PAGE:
The best way to keep surfaces free of snow and ice is to sweep or shovel them away. Alternatives to chemical ice melts include clean, non-clumping kitty litter, saw dust, coffee grounds or sand.
Salt damaged yews
Photo courtesy Purdue University
Five chemicals are used to make deicers: calcium chloride, sodium chloride or rock salt, potassium chloride, urea and calcium magnesium acetate. Usually deicers are a mixture of ingredients.
Boxwood dieback from winter cold and salt damage.
Photo courtesy Purdue University/Gail Ruhl
The chlorides are chemical salts and require caution when using them around plants, concrete, brick and other hard surfaces. These chemicals can leach into the soil and damage plants. Or, they can damage surfaces when not used properly. Rock salt also can change the chemical balance of the soil and can accumulate to toxic levels. Salts sprayed from road traffic also can damage plants. Salt spray that lands on branches or stems and evergreens may cause excessive drying. To protect roadside plants, erect a shield out of burlap or other material.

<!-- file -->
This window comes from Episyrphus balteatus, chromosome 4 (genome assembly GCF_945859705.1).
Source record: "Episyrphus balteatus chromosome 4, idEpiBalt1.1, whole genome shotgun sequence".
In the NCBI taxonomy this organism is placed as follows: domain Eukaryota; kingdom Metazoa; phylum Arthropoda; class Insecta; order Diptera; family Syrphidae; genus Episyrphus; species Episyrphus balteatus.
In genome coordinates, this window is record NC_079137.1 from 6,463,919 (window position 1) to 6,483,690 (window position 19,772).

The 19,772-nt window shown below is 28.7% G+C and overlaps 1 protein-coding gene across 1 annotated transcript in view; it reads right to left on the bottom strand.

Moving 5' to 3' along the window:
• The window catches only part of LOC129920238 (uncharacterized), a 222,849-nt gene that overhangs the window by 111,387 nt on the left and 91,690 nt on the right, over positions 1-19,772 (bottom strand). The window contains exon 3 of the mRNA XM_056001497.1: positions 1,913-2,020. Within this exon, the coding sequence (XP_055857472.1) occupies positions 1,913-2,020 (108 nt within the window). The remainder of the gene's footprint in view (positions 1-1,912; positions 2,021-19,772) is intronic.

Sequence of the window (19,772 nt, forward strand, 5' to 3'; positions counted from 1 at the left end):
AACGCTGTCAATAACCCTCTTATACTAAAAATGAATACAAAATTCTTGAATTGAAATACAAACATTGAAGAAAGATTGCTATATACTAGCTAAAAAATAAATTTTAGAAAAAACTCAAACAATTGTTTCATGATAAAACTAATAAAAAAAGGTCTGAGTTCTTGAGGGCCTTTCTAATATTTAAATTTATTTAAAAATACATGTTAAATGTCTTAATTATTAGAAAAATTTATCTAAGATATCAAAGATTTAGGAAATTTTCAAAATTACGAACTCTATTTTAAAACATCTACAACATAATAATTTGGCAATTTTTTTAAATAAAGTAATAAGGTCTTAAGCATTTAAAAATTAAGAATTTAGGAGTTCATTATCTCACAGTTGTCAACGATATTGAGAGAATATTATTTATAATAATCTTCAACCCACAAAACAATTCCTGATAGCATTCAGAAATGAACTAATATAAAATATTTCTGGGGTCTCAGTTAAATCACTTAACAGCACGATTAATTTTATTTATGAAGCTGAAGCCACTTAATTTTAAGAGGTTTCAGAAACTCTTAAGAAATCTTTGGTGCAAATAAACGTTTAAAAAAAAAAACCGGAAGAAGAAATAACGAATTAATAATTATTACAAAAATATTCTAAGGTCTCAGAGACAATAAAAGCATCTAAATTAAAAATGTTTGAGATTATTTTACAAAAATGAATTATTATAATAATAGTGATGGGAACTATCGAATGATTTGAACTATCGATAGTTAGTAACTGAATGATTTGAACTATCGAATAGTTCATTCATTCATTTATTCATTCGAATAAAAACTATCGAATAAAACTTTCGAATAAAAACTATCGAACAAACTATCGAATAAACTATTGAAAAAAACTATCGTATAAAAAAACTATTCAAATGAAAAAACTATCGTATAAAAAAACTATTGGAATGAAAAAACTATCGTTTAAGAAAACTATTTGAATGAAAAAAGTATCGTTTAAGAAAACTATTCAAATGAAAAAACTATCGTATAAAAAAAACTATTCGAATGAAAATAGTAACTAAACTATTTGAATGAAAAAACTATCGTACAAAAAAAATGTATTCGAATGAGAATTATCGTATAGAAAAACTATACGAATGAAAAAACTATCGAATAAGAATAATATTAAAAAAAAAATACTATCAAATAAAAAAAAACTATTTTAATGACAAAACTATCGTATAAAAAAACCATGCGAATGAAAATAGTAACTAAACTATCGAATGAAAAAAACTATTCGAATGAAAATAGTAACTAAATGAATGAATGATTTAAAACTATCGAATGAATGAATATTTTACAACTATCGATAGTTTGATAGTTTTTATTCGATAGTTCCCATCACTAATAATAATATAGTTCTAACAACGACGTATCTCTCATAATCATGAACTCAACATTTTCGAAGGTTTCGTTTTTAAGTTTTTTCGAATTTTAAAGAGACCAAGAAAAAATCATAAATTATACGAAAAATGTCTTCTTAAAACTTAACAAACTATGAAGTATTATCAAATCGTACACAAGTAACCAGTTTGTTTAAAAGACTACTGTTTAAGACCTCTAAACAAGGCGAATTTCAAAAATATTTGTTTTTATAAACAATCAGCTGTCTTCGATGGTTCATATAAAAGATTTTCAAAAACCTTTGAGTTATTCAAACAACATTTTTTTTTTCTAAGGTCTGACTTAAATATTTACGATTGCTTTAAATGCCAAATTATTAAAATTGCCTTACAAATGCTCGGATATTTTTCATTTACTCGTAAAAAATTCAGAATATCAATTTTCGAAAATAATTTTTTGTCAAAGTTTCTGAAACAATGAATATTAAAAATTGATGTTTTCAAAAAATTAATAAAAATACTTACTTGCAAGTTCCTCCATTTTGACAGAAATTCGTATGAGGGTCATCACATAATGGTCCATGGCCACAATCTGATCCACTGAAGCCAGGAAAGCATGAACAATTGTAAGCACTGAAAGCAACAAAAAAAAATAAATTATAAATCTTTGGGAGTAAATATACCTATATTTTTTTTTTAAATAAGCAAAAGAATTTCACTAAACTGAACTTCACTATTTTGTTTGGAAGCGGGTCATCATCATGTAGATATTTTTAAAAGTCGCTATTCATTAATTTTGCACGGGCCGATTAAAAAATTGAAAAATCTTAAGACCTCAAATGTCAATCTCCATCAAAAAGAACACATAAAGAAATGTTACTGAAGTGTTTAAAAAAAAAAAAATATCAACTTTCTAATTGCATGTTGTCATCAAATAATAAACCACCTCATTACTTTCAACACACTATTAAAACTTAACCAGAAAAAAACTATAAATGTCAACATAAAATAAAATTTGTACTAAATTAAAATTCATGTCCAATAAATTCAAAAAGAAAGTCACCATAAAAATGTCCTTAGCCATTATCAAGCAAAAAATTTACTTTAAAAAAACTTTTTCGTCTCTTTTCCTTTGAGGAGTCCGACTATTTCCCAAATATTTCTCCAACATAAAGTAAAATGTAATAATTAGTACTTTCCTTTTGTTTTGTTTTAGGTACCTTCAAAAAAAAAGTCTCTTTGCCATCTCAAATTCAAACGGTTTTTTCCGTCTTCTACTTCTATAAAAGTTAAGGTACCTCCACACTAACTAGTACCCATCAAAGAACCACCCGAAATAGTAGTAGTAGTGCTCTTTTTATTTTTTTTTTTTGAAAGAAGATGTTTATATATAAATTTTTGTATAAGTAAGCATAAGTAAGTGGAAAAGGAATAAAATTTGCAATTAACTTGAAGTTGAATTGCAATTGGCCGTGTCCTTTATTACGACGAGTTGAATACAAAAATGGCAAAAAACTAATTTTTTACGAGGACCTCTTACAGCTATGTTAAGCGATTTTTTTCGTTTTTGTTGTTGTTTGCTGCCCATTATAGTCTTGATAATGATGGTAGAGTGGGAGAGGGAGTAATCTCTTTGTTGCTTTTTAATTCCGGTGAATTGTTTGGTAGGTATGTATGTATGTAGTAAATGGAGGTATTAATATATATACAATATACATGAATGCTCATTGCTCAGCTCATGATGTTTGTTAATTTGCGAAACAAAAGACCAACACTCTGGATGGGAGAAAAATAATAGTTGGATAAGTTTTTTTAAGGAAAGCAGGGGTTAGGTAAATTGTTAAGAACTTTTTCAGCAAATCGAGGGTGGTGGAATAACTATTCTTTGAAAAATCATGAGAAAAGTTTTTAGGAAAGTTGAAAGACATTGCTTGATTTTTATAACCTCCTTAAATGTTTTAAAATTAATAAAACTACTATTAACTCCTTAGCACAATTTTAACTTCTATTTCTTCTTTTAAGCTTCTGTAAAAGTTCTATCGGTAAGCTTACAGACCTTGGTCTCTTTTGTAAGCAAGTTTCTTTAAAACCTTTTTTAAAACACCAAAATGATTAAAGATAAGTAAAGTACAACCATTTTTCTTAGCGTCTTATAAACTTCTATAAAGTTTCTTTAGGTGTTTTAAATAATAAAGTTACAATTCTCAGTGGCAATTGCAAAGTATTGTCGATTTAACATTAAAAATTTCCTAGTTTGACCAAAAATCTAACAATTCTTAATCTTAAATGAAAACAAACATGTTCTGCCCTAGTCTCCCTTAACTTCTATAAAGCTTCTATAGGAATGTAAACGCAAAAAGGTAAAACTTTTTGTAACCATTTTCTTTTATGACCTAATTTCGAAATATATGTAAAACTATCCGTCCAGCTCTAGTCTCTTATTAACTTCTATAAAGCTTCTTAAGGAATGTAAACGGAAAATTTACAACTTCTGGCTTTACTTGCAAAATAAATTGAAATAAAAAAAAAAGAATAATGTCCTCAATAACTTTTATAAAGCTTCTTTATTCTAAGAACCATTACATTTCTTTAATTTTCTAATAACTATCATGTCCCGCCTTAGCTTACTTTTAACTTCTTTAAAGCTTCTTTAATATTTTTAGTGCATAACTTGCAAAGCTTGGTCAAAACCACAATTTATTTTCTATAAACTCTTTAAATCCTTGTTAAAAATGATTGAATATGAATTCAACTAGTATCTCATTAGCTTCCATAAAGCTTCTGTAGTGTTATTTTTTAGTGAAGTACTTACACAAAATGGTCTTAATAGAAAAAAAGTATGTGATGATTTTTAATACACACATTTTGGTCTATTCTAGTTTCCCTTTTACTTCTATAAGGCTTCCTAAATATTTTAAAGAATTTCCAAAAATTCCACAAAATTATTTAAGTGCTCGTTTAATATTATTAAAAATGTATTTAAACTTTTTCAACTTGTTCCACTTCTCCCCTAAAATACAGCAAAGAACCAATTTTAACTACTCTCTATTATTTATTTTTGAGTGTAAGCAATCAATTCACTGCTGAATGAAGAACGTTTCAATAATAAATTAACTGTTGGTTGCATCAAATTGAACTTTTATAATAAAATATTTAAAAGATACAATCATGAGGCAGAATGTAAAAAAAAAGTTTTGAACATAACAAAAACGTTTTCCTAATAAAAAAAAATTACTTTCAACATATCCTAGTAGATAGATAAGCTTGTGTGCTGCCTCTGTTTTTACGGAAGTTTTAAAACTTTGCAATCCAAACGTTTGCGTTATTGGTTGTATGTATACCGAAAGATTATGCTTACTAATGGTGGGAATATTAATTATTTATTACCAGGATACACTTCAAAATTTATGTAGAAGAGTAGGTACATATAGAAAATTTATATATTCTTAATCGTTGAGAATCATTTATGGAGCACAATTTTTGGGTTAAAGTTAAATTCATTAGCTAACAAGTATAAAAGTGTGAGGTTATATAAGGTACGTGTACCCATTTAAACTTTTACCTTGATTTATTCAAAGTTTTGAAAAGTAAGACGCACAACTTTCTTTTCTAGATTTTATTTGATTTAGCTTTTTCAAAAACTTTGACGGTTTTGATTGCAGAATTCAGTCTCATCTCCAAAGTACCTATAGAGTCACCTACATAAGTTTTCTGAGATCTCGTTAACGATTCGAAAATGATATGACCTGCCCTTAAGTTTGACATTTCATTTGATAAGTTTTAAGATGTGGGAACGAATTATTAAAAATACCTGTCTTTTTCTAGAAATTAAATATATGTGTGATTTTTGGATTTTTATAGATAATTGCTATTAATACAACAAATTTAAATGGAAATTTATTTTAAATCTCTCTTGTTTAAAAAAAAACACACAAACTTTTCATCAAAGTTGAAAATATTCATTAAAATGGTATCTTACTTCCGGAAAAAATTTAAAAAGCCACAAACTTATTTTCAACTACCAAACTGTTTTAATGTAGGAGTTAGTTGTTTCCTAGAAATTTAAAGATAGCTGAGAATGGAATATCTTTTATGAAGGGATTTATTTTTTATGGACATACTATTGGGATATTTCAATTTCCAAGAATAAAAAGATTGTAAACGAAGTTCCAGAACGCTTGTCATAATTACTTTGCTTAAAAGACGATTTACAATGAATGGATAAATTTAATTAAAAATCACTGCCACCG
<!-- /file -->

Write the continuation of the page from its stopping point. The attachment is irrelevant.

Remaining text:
Some deicers are mixed with urea, a fertilizer. However, it can contaminate the soil and surface water runoff with nitrates. If overused, urea can damage plants and corrode metals.
Calcium magnesium acetate is considered the most environmentally friendly deicer and the safest for use around plants, concrete and other hard surfaces. It is made from dolomitic limestone and acetic acid, the main compound in vinegar. Unlike other materials, CMA does not form a salt brine or slush. Instead, it prevents snow particles from sticking to each other on surfaces. This product is not considered hazardous to plants or concrete, however, it works more slowly and is usually more expensive than other deicers.